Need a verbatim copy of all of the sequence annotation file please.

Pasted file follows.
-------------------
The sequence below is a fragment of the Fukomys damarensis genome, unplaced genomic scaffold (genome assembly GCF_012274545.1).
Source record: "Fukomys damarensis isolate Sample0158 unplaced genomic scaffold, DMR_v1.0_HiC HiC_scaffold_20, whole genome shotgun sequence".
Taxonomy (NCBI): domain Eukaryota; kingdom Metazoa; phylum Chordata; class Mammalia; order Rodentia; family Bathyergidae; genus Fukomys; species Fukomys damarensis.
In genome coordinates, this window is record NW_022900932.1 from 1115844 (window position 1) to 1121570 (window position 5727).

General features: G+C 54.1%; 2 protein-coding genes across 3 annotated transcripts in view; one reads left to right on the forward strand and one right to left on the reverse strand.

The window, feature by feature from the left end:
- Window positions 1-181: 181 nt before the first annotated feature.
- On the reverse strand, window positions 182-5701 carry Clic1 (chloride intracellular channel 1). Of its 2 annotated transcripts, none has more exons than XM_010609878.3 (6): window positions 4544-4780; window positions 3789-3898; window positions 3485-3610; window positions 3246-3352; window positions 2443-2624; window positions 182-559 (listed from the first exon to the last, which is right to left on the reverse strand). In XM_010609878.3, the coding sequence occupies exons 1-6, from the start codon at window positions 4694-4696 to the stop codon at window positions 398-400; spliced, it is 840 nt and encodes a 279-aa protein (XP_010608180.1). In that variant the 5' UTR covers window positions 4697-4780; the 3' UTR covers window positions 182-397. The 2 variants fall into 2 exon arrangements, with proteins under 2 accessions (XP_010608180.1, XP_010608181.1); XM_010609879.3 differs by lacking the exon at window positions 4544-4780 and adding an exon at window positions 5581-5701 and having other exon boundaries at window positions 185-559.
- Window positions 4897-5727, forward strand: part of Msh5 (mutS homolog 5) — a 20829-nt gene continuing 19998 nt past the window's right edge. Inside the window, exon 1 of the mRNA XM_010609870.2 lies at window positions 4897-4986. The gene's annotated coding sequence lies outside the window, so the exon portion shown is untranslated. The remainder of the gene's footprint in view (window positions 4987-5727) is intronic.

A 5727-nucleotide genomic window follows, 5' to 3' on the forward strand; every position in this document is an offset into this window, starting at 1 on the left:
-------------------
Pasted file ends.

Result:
The sequence below is a fragment of the Fukomys damarensis genome, unplaced genomic scaffold (genome assembly GCF_012274545.1).
Source record: "Fukomys damarensis isolate Sample0158 unplaced genomic scaffold, DMR_v1.0_HiC HiC_scaffold_20, whole genome shotgun sequence".
Taxonomy (NCBI): domain Eukaryota; kingdom Metazoa; phylum Chordata; class Mammalia; order Rodentia; family Bathyergidae; genus Fukomys; species Fukomys damarensis.
In genome coordinates, this window is record NW_022900932.1 from 1115844 (window position 1) to 1121570 (window position 5727).

General features: G+C 54.1%; 2 protein-coding genes across 3 annotated transcripts in view; one reads left to right on the forward strand and one right to left on the reverse strand.

The window, feature by feature from the left end:
- Window positions 1-181: 181 nt before the first annotated feature.
- On the reverse strand, window positions 182-5701 carry Clic1 (chloride intracellular channel 1). Of its 2 annotated transcripts, none has more exons than XM_010609878.3 (6): window positions 4544-4780; window positions 3789-3898; window positions 3485-3610; window positions 3246-3352; window positions 2443-2624; window positions 182-559 (listed from the first exon to the last, which is right to left on the reverse strand). In XM_010609878.3, the coding sequence occupies exons 1-6, from the start codon at window positions 4694-4696 to the stop codon at window positions 398-400; spliced, it is 840 nt and encodes a 279-aa protein (XP_010608180.1). In that variant the 5' UTR covers window positions 4697-4780; the 3' UTR covers window positions 182-397. The 2 variants fall into 2 exon arrangements, with proteins under 2 accessions (XP_010608180.1, XP_010608181.1); XM_010609879.3 differs by lacking the exon at window positions 4544-4780 and adding an exon at window positions 5581-5701 and having other exon boundaries at window positions 185-559.
- Window positions 4897-5727, forward strand: part of Msh5 (mutS homolog 5) — a 20829-nt gene continuing 19998 nt past the window's right edge. Inside the window, exon 1 of the mRNA XM_010609870.2 lies at window positions 4897-4986. The gene's annotated coding sequence lies outside the window, so the exon portion shown is untranslated. The remainder of the gene's footprint in view (window positions 4987-5727) is intronic.

A 5727-nucleotide genomic window follows, 5' to 3' on the forward strand; every position in this document is an offset into this window, starting at 1 on the left: